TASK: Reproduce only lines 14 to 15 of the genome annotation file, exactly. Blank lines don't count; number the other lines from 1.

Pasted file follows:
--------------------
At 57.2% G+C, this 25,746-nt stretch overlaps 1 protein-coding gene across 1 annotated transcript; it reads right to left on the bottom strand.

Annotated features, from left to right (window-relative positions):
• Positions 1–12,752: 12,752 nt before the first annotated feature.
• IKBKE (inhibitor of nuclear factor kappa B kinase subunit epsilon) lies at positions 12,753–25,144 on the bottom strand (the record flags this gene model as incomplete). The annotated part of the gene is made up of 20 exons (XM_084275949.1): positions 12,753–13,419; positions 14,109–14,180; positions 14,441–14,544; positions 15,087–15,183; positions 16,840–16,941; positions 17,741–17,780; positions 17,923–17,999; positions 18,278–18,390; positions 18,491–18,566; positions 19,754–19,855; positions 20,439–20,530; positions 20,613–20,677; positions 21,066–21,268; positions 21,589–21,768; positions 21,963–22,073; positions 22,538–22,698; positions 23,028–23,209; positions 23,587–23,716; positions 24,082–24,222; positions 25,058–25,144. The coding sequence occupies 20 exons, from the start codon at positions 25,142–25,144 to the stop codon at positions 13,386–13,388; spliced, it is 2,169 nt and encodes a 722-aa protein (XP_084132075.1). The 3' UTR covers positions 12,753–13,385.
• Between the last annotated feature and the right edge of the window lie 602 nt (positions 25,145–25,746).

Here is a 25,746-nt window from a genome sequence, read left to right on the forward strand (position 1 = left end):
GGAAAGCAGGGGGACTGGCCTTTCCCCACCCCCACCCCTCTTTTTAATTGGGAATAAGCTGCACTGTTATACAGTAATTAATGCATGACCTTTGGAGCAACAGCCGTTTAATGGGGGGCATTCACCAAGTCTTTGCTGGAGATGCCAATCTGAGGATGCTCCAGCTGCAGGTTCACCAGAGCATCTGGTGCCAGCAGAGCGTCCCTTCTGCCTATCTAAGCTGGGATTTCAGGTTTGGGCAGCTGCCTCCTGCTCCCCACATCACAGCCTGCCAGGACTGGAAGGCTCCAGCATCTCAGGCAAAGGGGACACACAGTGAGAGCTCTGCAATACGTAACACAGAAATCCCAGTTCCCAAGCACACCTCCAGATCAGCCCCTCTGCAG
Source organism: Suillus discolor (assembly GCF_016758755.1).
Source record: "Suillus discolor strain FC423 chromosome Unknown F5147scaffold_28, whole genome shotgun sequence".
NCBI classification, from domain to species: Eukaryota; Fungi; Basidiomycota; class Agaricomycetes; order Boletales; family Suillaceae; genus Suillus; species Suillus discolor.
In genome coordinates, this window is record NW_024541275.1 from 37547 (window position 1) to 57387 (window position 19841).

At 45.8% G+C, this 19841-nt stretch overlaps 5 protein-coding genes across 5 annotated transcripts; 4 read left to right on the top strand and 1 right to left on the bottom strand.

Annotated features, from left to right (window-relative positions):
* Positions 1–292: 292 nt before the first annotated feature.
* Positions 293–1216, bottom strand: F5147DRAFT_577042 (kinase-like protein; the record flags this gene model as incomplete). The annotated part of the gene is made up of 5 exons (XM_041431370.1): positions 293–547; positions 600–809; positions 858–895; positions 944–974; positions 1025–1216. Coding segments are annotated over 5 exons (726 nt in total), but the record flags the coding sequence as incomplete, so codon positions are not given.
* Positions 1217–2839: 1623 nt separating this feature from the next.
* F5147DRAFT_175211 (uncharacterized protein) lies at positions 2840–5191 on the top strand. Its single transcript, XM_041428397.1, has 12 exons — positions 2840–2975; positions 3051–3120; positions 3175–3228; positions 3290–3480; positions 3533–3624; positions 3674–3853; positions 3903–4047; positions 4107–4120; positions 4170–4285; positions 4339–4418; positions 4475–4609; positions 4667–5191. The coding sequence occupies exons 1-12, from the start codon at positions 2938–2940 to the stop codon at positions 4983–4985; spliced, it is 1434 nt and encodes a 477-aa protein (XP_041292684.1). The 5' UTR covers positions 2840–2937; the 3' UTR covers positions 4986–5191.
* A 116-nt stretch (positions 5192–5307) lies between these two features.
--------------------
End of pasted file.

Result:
* Positions 1–292: 292 nt before the first annotated feature.
* Positions 293–1216, bottom strand: F5147DRAFT_577042 (kinase-like protein; the record flags this gene model as incomplete). The annotated part of the gene is made up of 5 exons (XM_041431370.1): positions 293–547; positions 600–809; positions 858–895; positions 944–974; positions 1025–1216. Coding segments are annotated over 5 exons (726 nt in total), but the record flags the coding sequence as incomplete, so codon positions are not given.